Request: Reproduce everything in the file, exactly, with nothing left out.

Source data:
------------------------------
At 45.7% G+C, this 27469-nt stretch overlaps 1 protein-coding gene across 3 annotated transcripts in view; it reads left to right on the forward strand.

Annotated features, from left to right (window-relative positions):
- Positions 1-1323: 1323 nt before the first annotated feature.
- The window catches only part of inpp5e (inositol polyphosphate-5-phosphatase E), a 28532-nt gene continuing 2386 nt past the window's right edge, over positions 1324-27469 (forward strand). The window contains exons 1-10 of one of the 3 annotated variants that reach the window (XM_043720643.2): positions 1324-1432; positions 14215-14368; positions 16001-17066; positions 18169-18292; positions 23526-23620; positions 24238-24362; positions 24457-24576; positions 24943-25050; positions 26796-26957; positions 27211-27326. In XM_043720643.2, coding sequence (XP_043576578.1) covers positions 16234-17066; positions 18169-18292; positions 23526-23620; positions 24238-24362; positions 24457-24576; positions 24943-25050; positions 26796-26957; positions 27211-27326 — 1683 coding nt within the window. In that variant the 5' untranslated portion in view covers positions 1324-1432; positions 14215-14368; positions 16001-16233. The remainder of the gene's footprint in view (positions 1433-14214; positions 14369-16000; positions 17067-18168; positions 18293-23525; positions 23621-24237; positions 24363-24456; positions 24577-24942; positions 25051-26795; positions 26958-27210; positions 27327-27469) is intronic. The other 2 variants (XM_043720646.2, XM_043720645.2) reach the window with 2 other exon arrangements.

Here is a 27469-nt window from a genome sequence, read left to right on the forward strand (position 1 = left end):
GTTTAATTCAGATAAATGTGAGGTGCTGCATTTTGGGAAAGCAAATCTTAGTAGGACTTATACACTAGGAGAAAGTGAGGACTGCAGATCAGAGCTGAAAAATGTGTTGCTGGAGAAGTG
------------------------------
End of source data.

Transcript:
At 45.7% G+C, this 27469-nt stretch overlaps 1 protein-coding gene across 3 annotated transcripts in view; it reads left to right on the forward strand.

Annotated features, from left to right (window-relative positions):
- Positions 1-1323: 1323 nt before the first annotated feature.
- The window catches only part of inpp5e (inositol polyphosphate-5-phosphatase E), a 28532-nt gene continuing 2386 nt past the window's right edge, over positions 1324-27469 (forward strand). The window contains exons 1-10 of one of the 3 annotated variants that reach the window (XM_043720643.2): positions 1324-1432; positions 14215-14368; positions 16001-17066; positions 18169-18292; positions 23526-23620; positions 24238-24362; positions 24457-24576; positions 24943-25050; positions 26796-26957; positions 27211-27326. In XM_043720643.2, coding sequence (XP_043576578.1) covers positions 16234-17066; positions 18169-18292; positions 23526-23620; positions 24238-24362; positions 24457-24576; positions 24943-25050; positions 26796-26957; positions 27211-27326 — 1683 coding nt within the window. In that variant the 5' untranslated portion in view covers positions 1324-1432; positions 14215-14368; positions 16001-16233. The remainder of the gene's footprint in view (positions 1433-14214; positions 14369-16000; positions 17067-18168; positions 18293-23525; positions 23621-24237; positions 24363-24456; positions 24577-24942; positions 25051-26795; positions 26958-27210; positions 27327-27469) is intronic. The other 2 variants (XM_043720646.2, XM_043720645.2) reach the window with 2 other exon arrangements.

Here is a 27469-nt window from a genome sequence, read left to right on the forward strand (position 1 = left end):
GTTTAATTCAGATAAATGTGAGGTGCTGCATTTTGGGAAAGCAAATCTTAGTAGGACTTATACACTAGGAGAAAGTGAGGACTGCAGATCAGAGCTGAAAAATGTGTTGCTGGAGAAGTG